EGU23-10417, updated on 10 Jan 2024
EGU General Assembly 2023
© Author(s) 2024. This work is distributed under
the Creative Commons Attribution 4.0 License.

Disentangling the influence of vegetation structure and physiology on land-atmosphere coupling

Wantong Li1, Mirco Migliavacca2, Alexandra G. Konings3, Gregory Duveiller1, Markus Reichstein1,4, and René Orth1
Wantong Li et al.
  • 1Max Planck Institute for Biogeochemistry, Biogeochemical Integration, Germany (
  • 2European Commission, Joint Research Centre (JRC), 21027 Ispra VA, Italy
  • 3Department of Earth System Science, Stanford University, Stanford, CA, USA
  • 4Integrative Center for Biodiversity Research (iDIV), Leipzig, Germany

Terrestrial vegetation is a key component of the Earth system as it mediates the exchange of carbon, water and energy between the land and the atmosphere. Thereby, the vegetation affects the climate through changes in its structure (such as leaf area index, LAI) and its physiology (such as stomatal conductance); However, their relative contributions and respective processes on the land-atmosphere coupling are not yet understood. For instance, increased LAI, referred to as structural changes, promotes transpiration and vegetation productivity, and increases the surface albedo in most cases. In contrast, decreased surface conductance, referred to as physiological changes, could reduce transpiration and productivity. Therefore, the overall feedback of vegetation to climate change via water, carbon and energy exchange will depend on the relative importance of structural and physiological responses. Here we study to what extent dynamic changes in global vegetation structure and physiology modulate land-atmosphere coupling using satellite remote-sensing, data-driven, and earth system modelled vegetation data, as well ashydro-meteorological reanalysis. The land-atmosphere coupling is quantified through the correlation between soil moisture and lagged vapor pressure deficit determined with a moving time window. We employ random forests to quantify vegetation physiology by accounting for functional variability (e.g. GPP and ET) explained by hydro-meteorological data but not by the vegetation structure. Then using an explainable machine learning approach (SHAP), we determine the contributions of vegetation structure and physiology where we find overall larger contributions of structure on regulating land-atmosphere coupling during the growing season. The relative importance of vegetation structure differs across ecosystems, with stronger contributions in dry ecosystems. Furthermore, we analyze the variations of the relevance of vegetation structure over time and in particular during warm and dry periods. The results are partially backed up by using in-situ measurements of physiological traits to interpret the large-scale observed physiological patterns.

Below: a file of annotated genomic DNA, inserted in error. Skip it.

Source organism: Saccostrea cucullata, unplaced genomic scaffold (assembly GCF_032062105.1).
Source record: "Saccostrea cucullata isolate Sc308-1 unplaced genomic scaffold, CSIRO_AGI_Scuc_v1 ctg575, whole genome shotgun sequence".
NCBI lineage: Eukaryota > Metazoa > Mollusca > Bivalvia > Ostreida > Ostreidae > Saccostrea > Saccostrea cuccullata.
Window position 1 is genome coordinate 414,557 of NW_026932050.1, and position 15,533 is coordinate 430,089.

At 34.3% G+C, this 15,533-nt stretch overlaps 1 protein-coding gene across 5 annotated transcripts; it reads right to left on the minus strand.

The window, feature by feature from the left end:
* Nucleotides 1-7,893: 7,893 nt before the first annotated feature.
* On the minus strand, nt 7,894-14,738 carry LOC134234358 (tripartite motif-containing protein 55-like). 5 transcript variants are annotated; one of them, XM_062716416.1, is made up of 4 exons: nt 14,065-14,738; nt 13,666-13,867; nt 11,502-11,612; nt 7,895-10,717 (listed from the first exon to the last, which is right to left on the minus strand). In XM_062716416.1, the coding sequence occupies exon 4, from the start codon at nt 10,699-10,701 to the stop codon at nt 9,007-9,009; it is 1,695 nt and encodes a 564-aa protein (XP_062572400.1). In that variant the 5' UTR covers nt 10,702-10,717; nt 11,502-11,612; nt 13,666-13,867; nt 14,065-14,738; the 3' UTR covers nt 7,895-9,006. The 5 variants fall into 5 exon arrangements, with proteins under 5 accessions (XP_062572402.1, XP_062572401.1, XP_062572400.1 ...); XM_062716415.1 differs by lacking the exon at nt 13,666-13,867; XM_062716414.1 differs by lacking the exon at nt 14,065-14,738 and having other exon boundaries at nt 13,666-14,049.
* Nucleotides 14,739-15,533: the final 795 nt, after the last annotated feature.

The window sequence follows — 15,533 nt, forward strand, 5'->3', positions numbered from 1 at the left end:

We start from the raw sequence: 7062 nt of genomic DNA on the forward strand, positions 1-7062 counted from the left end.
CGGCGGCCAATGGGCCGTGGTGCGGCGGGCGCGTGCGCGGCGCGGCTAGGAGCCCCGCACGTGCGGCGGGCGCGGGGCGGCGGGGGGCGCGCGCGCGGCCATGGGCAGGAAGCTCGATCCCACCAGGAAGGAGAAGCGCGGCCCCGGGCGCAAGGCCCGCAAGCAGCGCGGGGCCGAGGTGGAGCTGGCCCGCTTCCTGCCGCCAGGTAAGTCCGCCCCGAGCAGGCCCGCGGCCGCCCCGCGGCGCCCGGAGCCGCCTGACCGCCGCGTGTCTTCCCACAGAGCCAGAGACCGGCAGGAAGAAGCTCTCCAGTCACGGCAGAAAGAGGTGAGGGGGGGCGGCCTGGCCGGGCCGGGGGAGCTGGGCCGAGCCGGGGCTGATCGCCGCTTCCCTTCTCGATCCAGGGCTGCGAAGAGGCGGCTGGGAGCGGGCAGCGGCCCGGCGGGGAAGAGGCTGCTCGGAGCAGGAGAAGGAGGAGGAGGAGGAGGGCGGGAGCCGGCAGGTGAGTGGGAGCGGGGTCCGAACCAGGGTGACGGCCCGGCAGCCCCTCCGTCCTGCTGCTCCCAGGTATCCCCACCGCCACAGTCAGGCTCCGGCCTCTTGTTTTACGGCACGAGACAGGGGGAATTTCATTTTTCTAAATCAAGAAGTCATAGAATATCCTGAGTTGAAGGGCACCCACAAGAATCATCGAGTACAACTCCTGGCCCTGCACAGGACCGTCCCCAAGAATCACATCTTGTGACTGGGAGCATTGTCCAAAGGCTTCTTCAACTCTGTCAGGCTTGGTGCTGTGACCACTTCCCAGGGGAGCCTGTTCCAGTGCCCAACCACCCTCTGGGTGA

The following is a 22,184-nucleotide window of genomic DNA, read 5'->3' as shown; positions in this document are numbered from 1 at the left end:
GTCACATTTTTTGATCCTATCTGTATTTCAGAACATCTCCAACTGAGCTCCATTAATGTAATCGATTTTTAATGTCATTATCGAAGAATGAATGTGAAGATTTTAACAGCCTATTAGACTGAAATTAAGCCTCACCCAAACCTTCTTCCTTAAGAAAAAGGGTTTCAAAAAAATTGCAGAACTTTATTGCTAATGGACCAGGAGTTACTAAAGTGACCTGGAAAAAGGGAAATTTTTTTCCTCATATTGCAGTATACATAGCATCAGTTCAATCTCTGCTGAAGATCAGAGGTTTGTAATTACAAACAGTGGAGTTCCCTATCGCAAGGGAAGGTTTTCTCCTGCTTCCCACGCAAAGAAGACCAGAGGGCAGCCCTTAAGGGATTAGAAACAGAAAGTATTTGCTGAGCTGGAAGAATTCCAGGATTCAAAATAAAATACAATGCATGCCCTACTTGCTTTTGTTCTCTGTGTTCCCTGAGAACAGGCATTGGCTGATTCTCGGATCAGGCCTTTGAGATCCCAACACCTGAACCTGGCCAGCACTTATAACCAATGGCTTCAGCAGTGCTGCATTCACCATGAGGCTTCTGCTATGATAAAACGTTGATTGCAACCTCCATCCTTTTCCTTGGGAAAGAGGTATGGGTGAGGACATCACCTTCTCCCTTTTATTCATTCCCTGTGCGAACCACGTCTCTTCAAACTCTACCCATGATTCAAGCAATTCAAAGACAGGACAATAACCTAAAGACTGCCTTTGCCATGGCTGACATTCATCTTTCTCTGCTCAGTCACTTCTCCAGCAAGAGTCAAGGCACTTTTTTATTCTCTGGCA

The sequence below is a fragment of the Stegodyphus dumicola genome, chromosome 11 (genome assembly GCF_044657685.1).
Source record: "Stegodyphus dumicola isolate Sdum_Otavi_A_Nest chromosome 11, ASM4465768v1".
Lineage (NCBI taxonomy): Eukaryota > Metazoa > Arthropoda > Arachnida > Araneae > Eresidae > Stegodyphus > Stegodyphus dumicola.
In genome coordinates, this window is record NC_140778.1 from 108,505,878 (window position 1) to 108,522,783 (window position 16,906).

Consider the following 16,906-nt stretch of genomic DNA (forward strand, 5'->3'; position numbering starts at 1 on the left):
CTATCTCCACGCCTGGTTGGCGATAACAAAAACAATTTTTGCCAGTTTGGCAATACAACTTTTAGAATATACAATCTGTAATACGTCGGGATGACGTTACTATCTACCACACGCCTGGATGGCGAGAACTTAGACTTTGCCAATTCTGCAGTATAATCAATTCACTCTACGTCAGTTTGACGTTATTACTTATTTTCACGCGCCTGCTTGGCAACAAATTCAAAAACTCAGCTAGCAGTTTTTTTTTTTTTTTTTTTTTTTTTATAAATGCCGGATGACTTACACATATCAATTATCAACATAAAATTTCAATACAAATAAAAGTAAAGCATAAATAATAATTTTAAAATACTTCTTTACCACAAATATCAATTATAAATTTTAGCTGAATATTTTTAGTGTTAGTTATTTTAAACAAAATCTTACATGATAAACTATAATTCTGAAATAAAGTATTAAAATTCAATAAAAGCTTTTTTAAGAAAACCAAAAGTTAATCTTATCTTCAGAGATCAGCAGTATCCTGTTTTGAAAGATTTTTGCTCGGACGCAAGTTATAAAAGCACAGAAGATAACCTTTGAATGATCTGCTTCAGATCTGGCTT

How to cite: Li, W., Migliavacca, M., Konings, A. G., Duveiller, G., Reichstein, M., and Orth, R.: Disentangling the influence of vegetation structure and physiology on land-atmosphere coupling, EGU General Assembly 2023, Vienna, Austria, 23–28 Apr 2023, EGU23-10417,, 2023.